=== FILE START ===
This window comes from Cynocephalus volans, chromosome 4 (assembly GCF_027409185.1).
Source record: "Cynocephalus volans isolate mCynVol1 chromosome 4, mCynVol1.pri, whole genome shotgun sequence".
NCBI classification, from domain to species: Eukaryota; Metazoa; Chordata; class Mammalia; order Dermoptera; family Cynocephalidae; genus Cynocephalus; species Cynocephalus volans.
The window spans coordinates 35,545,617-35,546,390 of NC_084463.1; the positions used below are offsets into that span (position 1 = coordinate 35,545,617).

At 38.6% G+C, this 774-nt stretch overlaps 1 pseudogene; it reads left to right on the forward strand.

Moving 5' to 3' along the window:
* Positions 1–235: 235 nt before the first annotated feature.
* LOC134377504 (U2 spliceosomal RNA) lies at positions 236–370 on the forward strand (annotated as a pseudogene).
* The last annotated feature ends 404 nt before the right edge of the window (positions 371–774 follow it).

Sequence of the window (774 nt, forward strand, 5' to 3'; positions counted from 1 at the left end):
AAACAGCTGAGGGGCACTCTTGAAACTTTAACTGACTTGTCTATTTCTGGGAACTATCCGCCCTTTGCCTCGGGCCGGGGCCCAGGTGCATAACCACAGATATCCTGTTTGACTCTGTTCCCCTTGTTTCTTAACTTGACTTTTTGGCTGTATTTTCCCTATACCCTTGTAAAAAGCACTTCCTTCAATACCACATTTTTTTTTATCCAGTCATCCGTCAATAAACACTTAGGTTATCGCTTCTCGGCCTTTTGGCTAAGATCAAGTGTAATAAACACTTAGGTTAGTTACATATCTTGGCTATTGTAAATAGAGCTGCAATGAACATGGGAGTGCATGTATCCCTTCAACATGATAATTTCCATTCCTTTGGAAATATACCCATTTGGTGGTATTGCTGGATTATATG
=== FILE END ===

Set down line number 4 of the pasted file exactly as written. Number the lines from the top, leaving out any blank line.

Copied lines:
The window spans coordinates 35,545,617-35,546,390 of NC_084463.1; the positions used below are offsets into that span (position 1 = coordinate 35,545,617).